Or have a favorite lens/lens set in that range that you'd recommend in its place?

At one point I also seriously considered the Nikon T system, I also wanted to experiment with something in the 600mm.

Tets by Mr Pérez (http://www.hevanet.com/cperez/testing.html), even being a DIY self test and not a lab test, points an acceptable optical performance for the T 360 but a lower rating for the T 500 and 720.

I asked around and that test is consistent with other opinions I heard from T owners.

Math points that, if using a really sharp film like TMX, probably Image Quality of a T 500 shot its is equivalent to the same framing cropped from a T 360 shot, but I don't know in practice.

Finally I got a Symmar 360 convertible to 620mm, Technika selected. Drawbaks: 2 kgs and single coated (well, one may also prefer single coating...). Advantage: cheap(I had a tight budget), and it covers even 11x14. If wanting to hike with the 620 conversion alone it is way lighter, because only real cell (it is smaller than the front one) is carried. Anyway I found that the excessive image circle can generate flare because most of the circle iluminates bellows, for 4x5 a front hub can be necessary, even for 8x10.

The T is a great system, ideal for fielding 3 long focals with limited overall weight, also using a single shutter for the 3 focals this good for exposure consistence, but IMHO this is only worth if one uses long focals a lot. An alternative would be using a Nikon M 450, and cropping to obtain the 720 framing,

Stephen Willard
12-May-2018, 14:51
I have this lens and all three of its rear elements. It produces tack sharp images for all three elements. All of the elements will cover a 5x7, however the 500mm and 720mm elements also covers my 4x10 camera. The lens is light and compact, and I never head in the backcountry with my llamas without this convertible lens. It has been a great reliable work horse for me.

I also have the 600/800/1200 Nikkor T-ED convertible lens. It to is amazing, but it is big and heavy. I only use it in the spring and fall when I am shooting from the car. The only short coming of this lens is the 400mm jump from 800mm to 1200mm. I wish that Nikon made a 1000mm rear element for this system. My signature image below was take with the 1200mm element.

With the exception of the 360mm element, I attach a shock cord from the back standard down between the crotch of my tripod and back up to the front standard. This stabilizes the entire camera configuration and eliminate 90% of any vibrations. In fact, I was never able to produce a sharp image with the 720mm element until I used the shock cord.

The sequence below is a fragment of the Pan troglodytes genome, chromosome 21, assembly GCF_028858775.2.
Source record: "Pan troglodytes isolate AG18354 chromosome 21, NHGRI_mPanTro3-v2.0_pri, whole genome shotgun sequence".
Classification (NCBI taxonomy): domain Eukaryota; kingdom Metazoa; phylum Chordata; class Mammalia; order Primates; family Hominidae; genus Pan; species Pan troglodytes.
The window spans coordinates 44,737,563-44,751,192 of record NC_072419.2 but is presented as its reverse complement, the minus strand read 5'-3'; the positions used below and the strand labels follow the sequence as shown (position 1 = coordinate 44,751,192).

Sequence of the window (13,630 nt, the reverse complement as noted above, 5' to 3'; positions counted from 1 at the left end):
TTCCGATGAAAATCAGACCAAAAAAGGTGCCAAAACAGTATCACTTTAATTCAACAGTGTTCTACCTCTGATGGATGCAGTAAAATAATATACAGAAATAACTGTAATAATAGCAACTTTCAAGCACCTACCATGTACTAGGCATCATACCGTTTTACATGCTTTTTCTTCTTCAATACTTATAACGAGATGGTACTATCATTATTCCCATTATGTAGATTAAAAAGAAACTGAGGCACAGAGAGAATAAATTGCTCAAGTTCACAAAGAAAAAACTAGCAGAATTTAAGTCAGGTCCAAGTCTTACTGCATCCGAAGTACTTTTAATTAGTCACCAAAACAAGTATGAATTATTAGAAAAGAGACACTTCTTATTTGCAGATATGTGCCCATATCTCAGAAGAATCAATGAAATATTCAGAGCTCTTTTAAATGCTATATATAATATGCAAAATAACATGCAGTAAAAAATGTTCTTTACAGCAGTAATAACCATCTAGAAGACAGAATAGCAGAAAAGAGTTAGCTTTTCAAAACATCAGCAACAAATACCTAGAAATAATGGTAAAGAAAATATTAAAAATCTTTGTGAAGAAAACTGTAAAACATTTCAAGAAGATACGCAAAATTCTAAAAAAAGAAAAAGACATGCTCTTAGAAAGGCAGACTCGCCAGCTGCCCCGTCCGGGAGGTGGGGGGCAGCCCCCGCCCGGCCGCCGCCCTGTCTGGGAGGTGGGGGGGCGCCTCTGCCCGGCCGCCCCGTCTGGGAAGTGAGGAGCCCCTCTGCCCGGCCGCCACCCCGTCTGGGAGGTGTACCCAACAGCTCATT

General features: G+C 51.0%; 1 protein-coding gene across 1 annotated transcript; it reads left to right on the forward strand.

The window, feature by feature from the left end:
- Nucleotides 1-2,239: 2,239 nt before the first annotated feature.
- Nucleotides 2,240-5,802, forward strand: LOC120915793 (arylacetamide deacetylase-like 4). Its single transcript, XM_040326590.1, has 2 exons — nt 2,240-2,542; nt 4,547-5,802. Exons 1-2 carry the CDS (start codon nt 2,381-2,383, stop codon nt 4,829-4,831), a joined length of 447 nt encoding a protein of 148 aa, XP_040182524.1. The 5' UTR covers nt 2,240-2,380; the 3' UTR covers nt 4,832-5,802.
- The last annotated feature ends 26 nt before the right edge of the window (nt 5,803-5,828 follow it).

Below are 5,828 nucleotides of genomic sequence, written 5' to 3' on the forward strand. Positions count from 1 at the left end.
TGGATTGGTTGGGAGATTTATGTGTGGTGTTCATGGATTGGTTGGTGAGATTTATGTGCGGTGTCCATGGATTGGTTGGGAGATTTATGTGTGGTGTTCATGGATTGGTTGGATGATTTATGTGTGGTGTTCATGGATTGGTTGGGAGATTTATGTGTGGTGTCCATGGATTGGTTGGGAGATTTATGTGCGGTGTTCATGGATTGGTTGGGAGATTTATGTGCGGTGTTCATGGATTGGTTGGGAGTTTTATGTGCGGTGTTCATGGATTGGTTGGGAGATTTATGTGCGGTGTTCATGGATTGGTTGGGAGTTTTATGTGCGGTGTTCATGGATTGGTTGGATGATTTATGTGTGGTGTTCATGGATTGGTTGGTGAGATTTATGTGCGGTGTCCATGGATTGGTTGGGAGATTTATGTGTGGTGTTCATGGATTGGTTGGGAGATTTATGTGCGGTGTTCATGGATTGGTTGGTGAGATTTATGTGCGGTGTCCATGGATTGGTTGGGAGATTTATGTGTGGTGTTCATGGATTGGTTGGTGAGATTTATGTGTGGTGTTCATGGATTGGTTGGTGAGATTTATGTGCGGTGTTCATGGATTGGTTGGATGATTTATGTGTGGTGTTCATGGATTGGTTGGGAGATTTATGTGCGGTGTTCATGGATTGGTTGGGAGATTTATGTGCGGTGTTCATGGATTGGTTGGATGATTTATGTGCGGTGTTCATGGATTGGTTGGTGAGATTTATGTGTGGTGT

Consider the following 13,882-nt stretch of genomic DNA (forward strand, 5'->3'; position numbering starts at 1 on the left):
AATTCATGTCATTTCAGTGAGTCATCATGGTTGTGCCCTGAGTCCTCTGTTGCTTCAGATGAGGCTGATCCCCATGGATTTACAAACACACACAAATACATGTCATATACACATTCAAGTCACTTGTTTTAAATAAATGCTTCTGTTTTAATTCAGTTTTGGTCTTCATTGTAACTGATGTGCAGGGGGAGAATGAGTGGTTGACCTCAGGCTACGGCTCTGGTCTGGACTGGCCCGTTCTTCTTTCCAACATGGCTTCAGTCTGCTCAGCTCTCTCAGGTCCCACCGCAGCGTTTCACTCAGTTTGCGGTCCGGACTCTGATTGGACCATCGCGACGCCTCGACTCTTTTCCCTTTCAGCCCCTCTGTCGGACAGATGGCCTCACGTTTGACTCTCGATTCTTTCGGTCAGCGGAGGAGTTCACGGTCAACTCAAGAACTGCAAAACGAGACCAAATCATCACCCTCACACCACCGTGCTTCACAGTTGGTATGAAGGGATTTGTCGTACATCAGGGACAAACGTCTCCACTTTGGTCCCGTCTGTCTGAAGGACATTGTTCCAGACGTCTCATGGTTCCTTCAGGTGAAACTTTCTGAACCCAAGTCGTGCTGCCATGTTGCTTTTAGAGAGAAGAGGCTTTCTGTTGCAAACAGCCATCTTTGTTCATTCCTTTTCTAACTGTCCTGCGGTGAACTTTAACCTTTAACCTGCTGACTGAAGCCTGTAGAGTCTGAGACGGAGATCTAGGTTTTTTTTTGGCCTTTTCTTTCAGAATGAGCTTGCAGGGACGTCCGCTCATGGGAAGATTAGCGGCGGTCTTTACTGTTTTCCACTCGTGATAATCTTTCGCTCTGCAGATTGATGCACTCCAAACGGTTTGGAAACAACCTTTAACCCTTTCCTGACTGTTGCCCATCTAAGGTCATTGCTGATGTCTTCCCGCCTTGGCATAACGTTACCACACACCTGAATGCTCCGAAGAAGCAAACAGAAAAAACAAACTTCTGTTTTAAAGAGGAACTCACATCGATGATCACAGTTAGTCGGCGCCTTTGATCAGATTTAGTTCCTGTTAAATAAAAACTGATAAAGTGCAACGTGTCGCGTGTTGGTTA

I have also attach a pic of my homemade bellows extension I use when I shoot with 800mm or 1200mm lenses so that I can get the bells length I need with my Wisner 4x10 and 5x7.

Corran
12-May-2018, 16:17
Bryan, if catalog isn't wrong, the T ED 720 covers only 5x7 with no movements.

http://www.kennethleegallery.com/pdf/Nikkor_LargeFormatLenses.pdf

I've used it on 8x10. It covers and is sharp.

neil poulsen
12-May-2018, 19:01
That's a disappointment, because you would have had a really nice set of long lenses.

Make sure the store pays shipping both ways.

EdSawyer
12-May-2018, 20:58
It's a great set, I have all of it, there's nothing sharper for 4x5 in that focal length for teles. Maybe the plasmats equal it, but i'd be surprised, plus they are huge and heavy in comparison and need more bellows. For long lenses for 4x5, it's most certainly the best option and best value, I think.

Jim Andrada
13-May-2018, 01:33
I have the whole set as well. It's more than sharp enough with every combination (IMHO!)

I use them on both my 4 x 5 Technika and my 5 x 7 Kodak 2D. The 720 is a bit too long on the 4 x 5 but perfect on the 5 x 7.

Pere Casals
13-May-2018, 07:04
I've used it on 8x10. It covers and is sharp.

Perhaps you used it for near objects, but for infinite focus nikon says 210mm circle at f/22, so if you have a landscape shot in 8x10 it would be interesting you post it, to see how corners are...

Corran
13-May-2018, 07:11
Pere, you haven't used the lens, so please stop posting about the specs. I have used the lens, and you have seen the images I've posted from it here. I did post a crop once because I wanted that composition. Anyway, there's still a huge difference between "infinity" and a subject hundreds of feet away, so the images I've made has focus at 200+ feet. Of course infinity is therefore out of focus with such a huge focal length, but the image circle is not appreciably different. It covers with room to spare and the in-focus subject near the periphery is sharp. My guess is however the focal length is changed, the image circle scales with it. Therefore it stands to reason the 720mm element has an image circle double the size of the 360mm, but Nikon spec'd out the lens at the lowest focal length.

Pfsor
13-May-2018, 07:20
Pere, you haven't used the lens, so please stop posting about the specs. I have used the lens, and you have seen the images I've posted from it here...

Carey Bird Photography source agrees with Pere's affirmation, indicating the image circle as 210mm at F/22 (5x7).Pere's supposition about your use of the lens is fully legit, no need to intimidate him. No manufacturer in its common sense would like to limit a lens characteristics to a smaller format than it can cover, hence the suspicion.

Corran
13-May-2018, 07:30
I'm not intimidating him, but as has been said on other threads, the official specs are only part of the story, and someone who has used the lens can generally say something about the coverage. You can second-guess Nikon's reasoning all you want, but the lens (720) covers 8x10 just fine.